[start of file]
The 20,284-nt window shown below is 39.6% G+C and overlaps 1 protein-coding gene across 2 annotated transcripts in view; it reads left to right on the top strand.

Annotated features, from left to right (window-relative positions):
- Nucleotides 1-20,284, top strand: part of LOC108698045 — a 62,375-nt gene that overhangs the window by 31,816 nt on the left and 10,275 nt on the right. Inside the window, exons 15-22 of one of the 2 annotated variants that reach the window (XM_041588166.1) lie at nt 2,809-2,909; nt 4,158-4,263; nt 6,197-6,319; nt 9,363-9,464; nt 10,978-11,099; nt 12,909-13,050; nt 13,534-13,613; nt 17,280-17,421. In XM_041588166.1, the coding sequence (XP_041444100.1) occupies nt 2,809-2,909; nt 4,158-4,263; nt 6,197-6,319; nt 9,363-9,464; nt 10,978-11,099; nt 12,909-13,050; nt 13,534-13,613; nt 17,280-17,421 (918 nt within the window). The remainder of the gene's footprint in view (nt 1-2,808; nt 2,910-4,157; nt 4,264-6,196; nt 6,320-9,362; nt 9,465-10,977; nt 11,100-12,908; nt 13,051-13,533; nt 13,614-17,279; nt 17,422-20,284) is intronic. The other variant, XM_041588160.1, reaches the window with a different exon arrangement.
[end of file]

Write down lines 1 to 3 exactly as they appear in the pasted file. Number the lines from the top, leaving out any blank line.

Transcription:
The 20,284-nt window shown below is 39.6% G+C and overlaps 1 protein-coding gene across 2 annotated transcripts in view; it reads left to right on the top strand.

Annotated features, from left to right (window-relative positions):
- Nucleotides 1-20,284, top strand: part of LOC108698045 — a 62,375-nt gene that overhangs the window by 31,816 nt on the left and 10,275 nt on the right. Inside the window, exons 15-22 of one of the 2 annotated variants that reach the window (XM_041588166.1) lie at nt 2,809-2,909; nt 4,158-4,263; nt 6,197-6,319; nt 9,363-9,464; nt 10,978-11,099; nt 12,909-13,050; nt 13,534-13,613; nt 17,280-17,421. In XM_041588166.1, the coding sequence (XP_041444100.1) occupies nt 2,809-2,909; nt 4,158-4,263; nt 6,197-6,319; nt 9,363-9,464; nt 10,978-11,099; nt 12,909-13,050; nt 13,534-13,613; nt 17,280-17,421 (918 nt within the window). The remainder of the gene's footprint in view (nt 1-2,808; nt 2,910-4,157; nt 4,264-6,196; nt 6,320-9,362; nt 9,465-10,977; nt 11,100-12,908; nt 13,051-13,533; nt 13,614-17,279; nt 17,422-20,284) is intronic. The other variant, XM_041588160.1, reaches the window with a different exon arrangement.